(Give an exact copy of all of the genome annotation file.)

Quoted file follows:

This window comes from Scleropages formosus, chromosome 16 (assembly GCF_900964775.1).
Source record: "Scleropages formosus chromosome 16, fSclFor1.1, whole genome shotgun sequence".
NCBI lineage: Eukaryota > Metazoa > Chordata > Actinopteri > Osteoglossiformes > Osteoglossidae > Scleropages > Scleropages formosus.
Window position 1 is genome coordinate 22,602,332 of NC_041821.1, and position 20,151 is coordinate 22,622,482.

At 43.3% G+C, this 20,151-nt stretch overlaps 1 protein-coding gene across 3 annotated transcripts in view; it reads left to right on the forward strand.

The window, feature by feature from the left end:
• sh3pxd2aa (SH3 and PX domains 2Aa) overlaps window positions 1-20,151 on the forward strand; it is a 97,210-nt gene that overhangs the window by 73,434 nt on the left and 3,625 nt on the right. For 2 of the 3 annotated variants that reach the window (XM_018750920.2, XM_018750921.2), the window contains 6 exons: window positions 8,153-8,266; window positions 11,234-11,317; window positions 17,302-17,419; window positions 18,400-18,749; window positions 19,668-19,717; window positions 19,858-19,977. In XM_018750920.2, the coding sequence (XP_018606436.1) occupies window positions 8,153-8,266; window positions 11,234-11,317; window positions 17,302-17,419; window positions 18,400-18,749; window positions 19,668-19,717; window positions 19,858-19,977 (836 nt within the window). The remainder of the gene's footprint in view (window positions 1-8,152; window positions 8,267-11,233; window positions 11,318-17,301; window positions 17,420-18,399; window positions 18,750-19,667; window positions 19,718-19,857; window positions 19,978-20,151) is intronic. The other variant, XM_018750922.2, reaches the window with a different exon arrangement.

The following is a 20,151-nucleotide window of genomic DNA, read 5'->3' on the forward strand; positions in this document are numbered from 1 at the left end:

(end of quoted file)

This window comes from Scleropages formosus, chromosome 16 (assembly GCF_900964775.1).
Source record: "Scleropages formosus chromosome 16, fSclFor1.1, whole genome shotgun sequence".
NCBI lineage: Eukaryota > Metazoa > Chordata > Actinopteri > Osteoglossiformes > Osteoglossidae > Scleropages > Scleropages formosus.
Window position 1 is genome coordinate 22,602,332 of NC_041821.1, and position 20,151 is coordinate 22,622,482.

At 43.3% G+C, this 20,151-nt stretch overlaps 1 protein-coding gene across 3 annotated transcripts in view; it reads left to right on the forward strand.

The window, feature by feature from the left end:
• sh3pxd2aa (SH3 and PX domains 2Aa) overlaps window positions 1-20,151 on the forward strand; it is a 97,210-nt gene that overhangs the window by 73,434 nt on the left and 3,625 nt on the right. For 2 of the 3 annotated variants that reach the window (XM_018750920.2, XM_018750921.2), the window contains 6 exons: window positions 8,153-8,266; window positions 11,234-11,317; window positions 17,302-17,419; window positions 18,400-18,749; window positions 19,668-19,717; window positions 19,858-19,977. In XM_018750920.2, the coding sequence (XP_018606436.1) occupies window positions 8,153-8,266; window positions 11,234-11,317; window positions 17,302-17,419; window positions 18,400-18,749; window positions 19,668-19,717; window positions 19,858-19,977 (836 nt within the window). The remainder of the gene's footprint in view (window positions 1-8,152; window positions 8,267-11,233; window positions 11,318-17,301; window positions 17,420-18,399; window positions 18,750-19,667; window positions 19,718-19,857; window positions 19,978-20,151) is intronic. The other variant, XM_018750922.2, reaches the window with a different exon arrangement.

The following is a 20,151-nucleotide window of genomic DNA, read 5'->3' on the forward strand; positions in this document are numbered from 1 at the left end: